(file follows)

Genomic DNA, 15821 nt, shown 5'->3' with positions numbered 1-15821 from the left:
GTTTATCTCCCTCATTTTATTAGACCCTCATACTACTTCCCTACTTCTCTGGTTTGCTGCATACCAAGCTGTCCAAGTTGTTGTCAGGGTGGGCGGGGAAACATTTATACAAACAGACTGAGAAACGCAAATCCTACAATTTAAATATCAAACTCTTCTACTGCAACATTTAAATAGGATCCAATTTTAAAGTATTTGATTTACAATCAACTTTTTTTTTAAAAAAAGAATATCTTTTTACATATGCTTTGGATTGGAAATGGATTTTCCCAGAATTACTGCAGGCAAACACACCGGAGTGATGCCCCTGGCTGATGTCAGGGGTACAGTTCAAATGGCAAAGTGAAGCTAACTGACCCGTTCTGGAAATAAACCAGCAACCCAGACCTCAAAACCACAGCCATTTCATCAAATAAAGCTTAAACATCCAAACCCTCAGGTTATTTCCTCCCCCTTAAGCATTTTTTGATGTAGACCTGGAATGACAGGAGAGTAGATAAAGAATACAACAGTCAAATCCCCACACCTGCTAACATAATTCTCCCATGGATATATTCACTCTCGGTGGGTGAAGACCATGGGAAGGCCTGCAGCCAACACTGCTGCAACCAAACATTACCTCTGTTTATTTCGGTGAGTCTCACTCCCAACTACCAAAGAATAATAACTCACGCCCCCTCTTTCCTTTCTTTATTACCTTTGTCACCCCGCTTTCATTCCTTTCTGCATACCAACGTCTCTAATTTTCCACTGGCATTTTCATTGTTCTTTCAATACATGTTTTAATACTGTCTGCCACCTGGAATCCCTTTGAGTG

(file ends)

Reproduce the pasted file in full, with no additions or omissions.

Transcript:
Genomic DNA, 15821 nt, shown 5'->3' with positions numbered 1-15821 from the left:
GTTTATCTCCCTCATTTTATTAGACCCTCATACTACTTCCCTACTTCTCTGGTTTGCTGCATACCAAGCTGTCCAAGTTGTTGTCAGGGTGGGCGGGGAAACATTTATACAAACAGACTGAGAAACGCAAATCCTACAATTTAAATATCAAACTCTTCTACTGCAACATTTAAATAGGATCCAATTTTAAAGTATTTGATTTACAATCAACTTTTTTTTTAAAAAAAGAATATCTTTTTACATATGCTTTGGATTGGAAATGGATTTTCCCAGAATTACTGCAGGCAAACACACCGGAGTGATGCCCCTGGCTGATGTCAGGGGTACAGTTCAAATGGCAAAGTGAAGCTAACTGACCCGTTCTGGAAATAAACCAGCAACCCAGACCTCAAAACCACAGCCATTTCATCAAATAAAGCTTAAACATCCAAACCCTCAGGTTATTTCCTCCCCCTTAAGCATTTTTTGATGTAGACCTGGAATGACAGGAGAGTAGATAAAGAATACAACAGTCAAATCCCCACACCTGCTAACATAATTCTCCCATGGATATATTCACTCTCGGTGGGTGAAGACCATGGGAAGGCCTGCAGCCAACACTGCTGCAACCAAACATTACCTCTGTTTATTTCGGTGAGTCTCACTCCCAACTACCAAAGAATAATAACTCACGCCCCCTCTTTCCTTTCTTTATTACCTTTGTCACCCCGCTTTCATTCCTTTCTGCATACCAACGTCTCTAATTTTCCACTGGCATTTTCATTGTTCTTTCAATACATGTTTTAATACTGTCTGCCACCTGGAATCCCTTTGAGTG